Woman, a documentary film supported by Total, was released in movie theaters on March 4, 2020. The film is a cinematographic tapestry that weaves the stories of 2,000 women from 50 countries. Speaking to the camera against a plain black background, their faces and words are like daggers. We interviewed filmmaker and journalist Anastasia Mikova who, together with photographer and reporter Yann Arthus-Bertrand, put together this collective, intimate portrait of those who make up half of humanity.
What motivated you to undertake this film four years ago
Anastasia Mikova / The inspiration for the project came from the hundreds of women we met during the filming of our last documentary Human (see box). We were deeply moved by their stories when we shot the film between 2012 and 2014. Often shy or suspicious before the interview took place – compared to the men who were talkative and proud – they completely opened up once they were in front of the camera. It was as if they had waited for that moment their whole life. Everywhere we went – Vietnam, Turkey, the United States or Mozambique – they needed to talk. But, most important, they needed to be heard. Having worked as a field journalist for many years, I can tell you that 10 or 15 years ago they would never have been able to bare their souls like this. Something was happening. Listening to their stories and seeing how brave they were, it became obvious that the time had come to make a movie dedicated entirely to women. They were ready.
What do you hope the audience will feel when they see the film?
A. M. / Woman offers women a mirror of themselves, and men a window into the reality of women’s day-to-day lives. Everyone will discover something – the discrimination and violence that women have to endure, but also their feelings toward work, love, maternity, their bodies... Every time I attended a screening, people came up to me afterwards to say how much they wanted to talk about what they heard in the film – with their wife, daughter, father, friends, etc. This is the best reaction I could possibly hope for: to create a desire to mutually understand one another, to have a discussion with family and friends that people may never have dared to have before. Although this may sound insignificant, I firmly believe that change begins here, one person at a time.
Woman paints a highly nuanced portrait of the position women occupy in the world today, from the brightest spot to the darkest. How do you envision the future?
A. M. / I’m very optimistic. Something profound is taking place in our societies. I’m not saying the transformation will be easy, that it will be quick and smooth, but things are changing, and it’s obvious that women aren’t going to go back. That’s why it’s so important to speak out: when you let people express their views, you encourage others to do so as well – each and every one of us. You open people’s eyes to another reality, break down barriers, give people the courage to speak their minds.
The filming experience must have been very intense. What did you learn from it?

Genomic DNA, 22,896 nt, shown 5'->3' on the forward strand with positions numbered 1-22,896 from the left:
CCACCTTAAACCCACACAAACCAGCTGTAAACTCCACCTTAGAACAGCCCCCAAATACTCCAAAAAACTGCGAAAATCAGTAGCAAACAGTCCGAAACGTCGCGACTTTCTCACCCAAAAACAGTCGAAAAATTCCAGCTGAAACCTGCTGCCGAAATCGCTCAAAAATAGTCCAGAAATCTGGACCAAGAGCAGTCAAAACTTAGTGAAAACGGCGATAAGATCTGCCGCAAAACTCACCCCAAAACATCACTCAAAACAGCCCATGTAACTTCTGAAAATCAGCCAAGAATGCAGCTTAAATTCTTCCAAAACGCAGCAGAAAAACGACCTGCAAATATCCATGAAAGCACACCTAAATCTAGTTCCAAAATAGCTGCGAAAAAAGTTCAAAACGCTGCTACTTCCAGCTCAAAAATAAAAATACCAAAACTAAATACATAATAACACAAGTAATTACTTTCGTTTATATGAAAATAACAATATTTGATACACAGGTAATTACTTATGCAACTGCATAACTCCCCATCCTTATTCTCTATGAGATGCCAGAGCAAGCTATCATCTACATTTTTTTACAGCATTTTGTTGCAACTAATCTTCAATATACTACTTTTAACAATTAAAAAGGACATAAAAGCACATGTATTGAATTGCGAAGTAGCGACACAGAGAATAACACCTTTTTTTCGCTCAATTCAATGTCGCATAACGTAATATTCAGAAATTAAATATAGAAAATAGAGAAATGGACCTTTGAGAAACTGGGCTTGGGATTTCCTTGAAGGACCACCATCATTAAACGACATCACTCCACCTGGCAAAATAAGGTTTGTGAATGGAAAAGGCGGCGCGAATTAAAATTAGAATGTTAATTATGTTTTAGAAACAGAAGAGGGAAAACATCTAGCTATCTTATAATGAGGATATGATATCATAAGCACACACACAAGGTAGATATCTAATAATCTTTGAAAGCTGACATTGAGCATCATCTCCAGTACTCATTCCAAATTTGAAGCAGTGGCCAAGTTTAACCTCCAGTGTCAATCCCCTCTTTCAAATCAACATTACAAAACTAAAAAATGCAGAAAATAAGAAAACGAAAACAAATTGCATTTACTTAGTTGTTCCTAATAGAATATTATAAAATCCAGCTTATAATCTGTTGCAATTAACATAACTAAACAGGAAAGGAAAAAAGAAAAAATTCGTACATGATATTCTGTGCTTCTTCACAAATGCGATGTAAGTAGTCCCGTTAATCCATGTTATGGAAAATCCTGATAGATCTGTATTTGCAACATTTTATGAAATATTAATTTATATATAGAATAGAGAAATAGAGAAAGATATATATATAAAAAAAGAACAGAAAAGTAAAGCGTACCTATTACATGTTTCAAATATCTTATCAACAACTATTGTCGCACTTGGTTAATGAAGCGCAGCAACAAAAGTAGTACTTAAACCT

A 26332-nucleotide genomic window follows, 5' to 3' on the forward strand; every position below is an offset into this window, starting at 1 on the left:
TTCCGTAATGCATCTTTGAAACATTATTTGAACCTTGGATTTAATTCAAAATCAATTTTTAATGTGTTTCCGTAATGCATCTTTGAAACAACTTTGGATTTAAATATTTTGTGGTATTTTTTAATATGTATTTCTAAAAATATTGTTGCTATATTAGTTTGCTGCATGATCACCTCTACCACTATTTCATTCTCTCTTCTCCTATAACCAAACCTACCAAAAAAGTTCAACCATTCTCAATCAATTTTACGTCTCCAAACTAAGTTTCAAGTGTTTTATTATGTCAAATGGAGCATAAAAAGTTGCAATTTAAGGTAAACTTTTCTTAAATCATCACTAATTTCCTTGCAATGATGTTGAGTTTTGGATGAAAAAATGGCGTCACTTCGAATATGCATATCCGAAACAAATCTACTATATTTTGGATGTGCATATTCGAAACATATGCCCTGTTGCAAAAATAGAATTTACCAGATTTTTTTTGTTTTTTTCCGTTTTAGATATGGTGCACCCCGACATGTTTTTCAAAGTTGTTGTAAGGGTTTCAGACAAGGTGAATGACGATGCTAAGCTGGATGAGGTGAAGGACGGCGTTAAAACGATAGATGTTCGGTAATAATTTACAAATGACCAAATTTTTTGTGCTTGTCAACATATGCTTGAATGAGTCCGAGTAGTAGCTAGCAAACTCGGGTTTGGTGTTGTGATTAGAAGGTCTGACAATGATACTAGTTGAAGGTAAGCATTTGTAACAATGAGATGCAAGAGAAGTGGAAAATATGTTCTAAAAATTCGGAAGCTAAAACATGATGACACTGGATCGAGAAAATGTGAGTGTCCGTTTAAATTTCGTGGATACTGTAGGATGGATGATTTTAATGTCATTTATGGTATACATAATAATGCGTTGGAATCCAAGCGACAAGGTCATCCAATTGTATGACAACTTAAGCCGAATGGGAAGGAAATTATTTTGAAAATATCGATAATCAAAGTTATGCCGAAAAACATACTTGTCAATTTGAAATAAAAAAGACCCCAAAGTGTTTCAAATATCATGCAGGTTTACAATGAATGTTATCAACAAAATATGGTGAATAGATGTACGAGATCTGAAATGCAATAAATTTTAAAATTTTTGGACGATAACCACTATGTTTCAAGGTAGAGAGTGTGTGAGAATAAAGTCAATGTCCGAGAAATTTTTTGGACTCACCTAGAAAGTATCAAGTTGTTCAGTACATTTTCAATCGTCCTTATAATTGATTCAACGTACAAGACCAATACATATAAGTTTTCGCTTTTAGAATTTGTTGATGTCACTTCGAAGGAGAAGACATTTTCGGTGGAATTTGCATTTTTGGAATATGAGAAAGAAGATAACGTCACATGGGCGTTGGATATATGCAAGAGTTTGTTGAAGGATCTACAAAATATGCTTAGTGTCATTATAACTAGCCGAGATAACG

A. M. / The main thing I learned from this experience was that women are incredibly resilient. Their ability to deal with the unimaginable, to remain standing in the face of the unbearable, dignified. This strength is so much greater than what I could have imagined. When I see what they’re able to achieve in a world that still imposes so many limits on them – and violence – I can’t help but wonder what amazing things they would accomplish if all those obstacles were removed.
Did the women you interviewed see the film? What was their reaction?
A. M. / In every city where we hold a screening and greeting event, we do everything we can to invite the women who participated in the film. It’s always a powerful moment – for them, for us and for the public. Apart from the interview – which for them is often a defining moment – the main thing is that the women feel they are as much a part of the project as Yann Arthus-Bertrand and me. After all, we’re just intermediaries between them and the public. Without them, this film simply would not exist. Seeing them present at the screening and proud to be part of the project is the best answer to all the questions one might have as a director.
In fact, the project extends beyond the production and distribution of Woman. Can you tell us more?
A. M. / Absolutely. We wanted to go further. That’s why we created the nonprofit WOMAN(s), which stands for Women on Media and News – School. The purpose is to train women and girls from all over the world for careers in the media industry. And it’s the backing of our corporate patrons that made it possible to create it and pledge that all the proceeds from the film would go to financing a media training program for women in Lebanon, Brazil and India, for instance, so that they in turn can act as spokeswomen for all those whose voices have remained silent in their country for too long.
“Total, building on the strength of its 100,000-strong workforce of women and men, strives to achieve equality at every level of the company and promote gender diversity among its workforce, especially in the industrial and technology sectors. The Group, which sometimes operates in areas where women are among the most vulnerable members of society, is also strongly committed to advancing human rights and works to uphold respect for women’s fundamental rights worldwide. That is why Total chose, from the very outset, to support Woman, a movie project led by Anastasia Mikova and Yann Arthus-Bertrand. The Group is proud to be a major partner of a movie that naturally echoes the company’s values, code of conduct and actions on the ground.”
Patrick Pouyanné, Chairman and CEO, Total